Now we know all about the actual car, the important part of the day was in the driving. A few laps by my excellent instructor, Adrian Timms, showed me the lines and then it was time to climb in and get ready. Getting into the Deronda is actually a lot easier than it looks. A bit of a sill to clamber over and you’re in.

Pulling out of the pit area onto the track and the first impression is positive. A long throttle movement made a relative trackday novice such as myself gain confidence easily. The braking was firm without any movement in the car's direction under heavy braking. The brake pedal feel didn’t inspire a lot of confidence, but the pads were both new and race spec so they needed warming. Once up to temperature they were sensational. The steering was especially impressive, being very direct and the amount of feedback it gave you was substantial.

Having around 400bhp/tonne one would expect the car to be a real handful. In reality, the car is very easy to live with. It feels absolutely planted in corners. EVO recently tested the car and said on one occasion it understeered, during the other it oversteered. This was due to the car being a prototype under development. Subsequent refinement of the suspension settings has resulted in a car, which is very neutral in handling.

None of the drivers on the day complained about under steer, and if you want to have some over steer fun then just add a few more revs than normal and the rear end will controllably step out of line. A very capable car that even impressed the instructor Adrian; although he was a regular on the circuit, he hadn’t even seen the car before. Most notable is the fact that none of the original parts have been changed; only thing that has been adjusted are the settings of the components.

The car will accelerate from 0-60 in sub 4 seconds. The top speed is in excess of 140mph, with 130 easily achievable even on the short straight at Bruntingthorpe, with 100 coming up in well under 10 seconds. The really impressive attribute of the F400 is its ability low down in the rev range. It pulls strongly out of corners. The low down torque coupled with the higher rev range of the turbo means the car has a wide power range, a nice change from the narrow bands of the motorbike engined track day cars. The turbo spools up to a good pressure from just 2000 revs, right up to the 6,600 rev line. Impressive stuff indeed.

On Road

Due to the car being just a prototype, we weren’t able to go out onto her majesty’s highways. However, it is important to note that this isn’t just an all out trackday weapon. Although it will keep up with all the trackday cars around (we were abolishing the Caterhams and single seaters that were also on track at Bruntingthorpe), the design is such that a few tweeks will make it as easy to drive on road as an Elise or touring Caterham.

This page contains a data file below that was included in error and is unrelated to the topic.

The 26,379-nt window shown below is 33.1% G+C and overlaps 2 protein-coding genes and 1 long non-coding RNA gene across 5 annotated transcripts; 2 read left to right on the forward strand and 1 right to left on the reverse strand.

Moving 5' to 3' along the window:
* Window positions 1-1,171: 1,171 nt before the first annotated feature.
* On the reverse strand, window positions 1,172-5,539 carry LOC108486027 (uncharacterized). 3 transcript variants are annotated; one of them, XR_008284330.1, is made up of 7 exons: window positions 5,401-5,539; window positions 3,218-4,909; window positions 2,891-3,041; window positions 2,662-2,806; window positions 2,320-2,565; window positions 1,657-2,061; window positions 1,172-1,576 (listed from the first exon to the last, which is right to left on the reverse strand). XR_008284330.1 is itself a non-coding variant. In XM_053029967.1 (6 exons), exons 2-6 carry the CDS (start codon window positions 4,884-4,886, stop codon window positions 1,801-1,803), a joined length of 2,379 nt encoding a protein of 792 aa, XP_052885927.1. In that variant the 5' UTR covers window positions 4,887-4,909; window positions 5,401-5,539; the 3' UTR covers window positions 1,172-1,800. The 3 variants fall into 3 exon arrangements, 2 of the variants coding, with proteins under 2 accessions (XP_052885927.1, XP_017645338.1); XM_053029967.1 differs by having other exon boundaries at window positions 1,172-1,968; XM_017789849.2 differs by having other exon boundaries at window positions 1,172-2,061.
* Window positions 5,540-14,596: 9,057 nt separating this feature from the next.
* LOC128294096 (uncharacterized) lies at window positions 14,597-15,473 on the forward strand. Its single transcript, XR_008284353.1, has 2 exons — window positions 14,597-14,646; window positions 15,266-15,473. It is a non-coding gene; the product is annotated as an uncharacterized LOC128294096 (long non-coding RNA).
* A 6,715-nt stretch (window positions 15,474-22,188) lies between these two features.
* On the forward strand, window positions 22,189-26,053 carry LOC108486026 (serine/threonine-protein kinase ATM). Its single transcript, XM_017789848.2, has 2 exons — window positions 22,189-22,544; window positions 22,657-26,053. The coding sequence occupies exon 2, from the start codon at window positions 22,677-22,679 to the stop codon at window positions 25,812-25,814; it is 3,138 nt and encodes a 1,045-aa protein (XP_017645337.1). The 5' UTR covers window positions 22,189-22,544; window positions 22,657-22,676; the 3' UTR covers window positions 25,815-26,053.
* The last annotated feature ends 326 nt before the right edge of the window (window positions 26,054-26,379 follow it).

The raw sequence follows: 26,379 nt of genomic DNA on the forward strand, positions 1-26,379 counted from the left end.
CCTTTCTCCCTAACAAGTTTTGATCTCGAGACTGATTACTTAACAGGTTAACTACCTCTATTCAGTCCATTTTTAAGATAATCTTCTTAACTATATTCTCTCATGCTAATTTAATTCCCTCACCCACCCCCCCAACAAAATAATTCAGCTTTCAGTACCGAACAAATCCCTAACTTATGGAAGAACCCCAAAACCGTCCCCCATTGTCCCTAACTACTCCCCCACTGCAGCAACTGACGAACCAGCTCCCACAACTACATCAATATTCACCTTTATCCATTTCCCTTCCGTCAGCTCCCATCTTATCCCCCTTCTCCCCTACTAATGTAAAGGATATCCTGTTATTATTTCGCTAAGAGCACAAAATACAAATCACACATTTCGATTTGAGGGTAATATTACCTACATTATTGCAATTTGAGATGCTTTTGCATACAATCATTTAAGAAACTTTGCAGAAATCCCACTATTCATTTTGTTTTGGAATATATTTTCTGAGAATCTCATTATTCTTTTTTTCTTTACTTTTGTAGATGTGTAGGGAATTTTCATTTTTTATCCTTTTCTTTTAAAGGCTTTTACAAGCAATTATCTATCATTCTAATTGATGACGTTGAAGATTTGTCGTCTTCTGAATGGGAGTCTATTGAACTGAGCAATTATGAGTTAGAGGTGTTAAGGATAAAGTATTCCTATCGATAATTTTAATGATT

Deronda is quoting £26,995 for the F400, with the first customer car being delivered in November. Extras in the pipeline include full windscreen and weather kit. This has yet to be unveiled, but Deronda is promising something special. The rest of the car is a true masterpiece, so the options are bound to be equally impressive. The real beauty of this company is when you ring the company, you speak to the designer, owner, manager, accountant and tea-boy all at the same time. Andy is an enthusiast like us all, he has made the car he would buy, and that car just happens to be rather fantastic.

Andrew Rixon

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Author
Discussion

Muncher

Original Poster:

11,385 posts

184 months

Thursday 12th August 2004
quotequote all
It's hideous

shnozz

19,958 posts

206 months

Thursday 12th August 2004
quotequote all
Muncher said:
It's hideous


I think the majority of these dedicated track cars are hideous. Buts thats not really the point is it?

TimW

3,848 posts

182 months

Thursday 12th August 2004
quotequote all
Lets let rico decide he wrote that articule

but yea they are pretty ugly now days.

Cotty

33,048 posts

219 months

Thursday 12th August 2004
quotequote all
TimW said:
d

but yea they are pretty ugly now days.



I think the Arial Atom looks very nice

bilko

1,693 posts

167 months

Thursday 12th August 2004
quotequote all
I never really warmed to these trackday/street weapons. I like my cars a little more substantial.
However, i don't know whether it was your enthusiasm for this car or your honest style of motoring journalism that made me like it.

The styling is quite raw and if it wasn't for the air intakes along the spine and that fantastic splitter i would dismiss it.

To my mind 30.000 ( with extras ) is a lot of money for this sort of dual use car but the article opened the sales door. If however the video is meant as a sales tool then i would have to be very keen indeed to put my foot in the sales office.

Just a thought but the use of a set of bullet cams with a satelite handycam would produce much more effective and exciting results.
Not trying to be picky, it's just that i felt let down by the video
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domster

8,418 posts

205 months

Thursday 12th August 2004
quotequote all
Well done rico, great article.

There seems to be a new trackday car launched every day, so nice to have a bit of background on one of the better looking ones.

PS All praise will be edited out if you ever mention my trousers again

DustyC

12,786 posts

189 months

Thursday 12th August 2004
quotequote all
I always think all the track day machines look amazing. I thinks its the built for purpose image that they have. No unneccessary parts at all.

Fantastic.
Can't wait till I can get a pure track toy.

johnny senna

3,913 posts

207 months

Thursday 12th August 2004
quotequote all
Great article Rico. Truly you are one of the world's biggest petrol heads.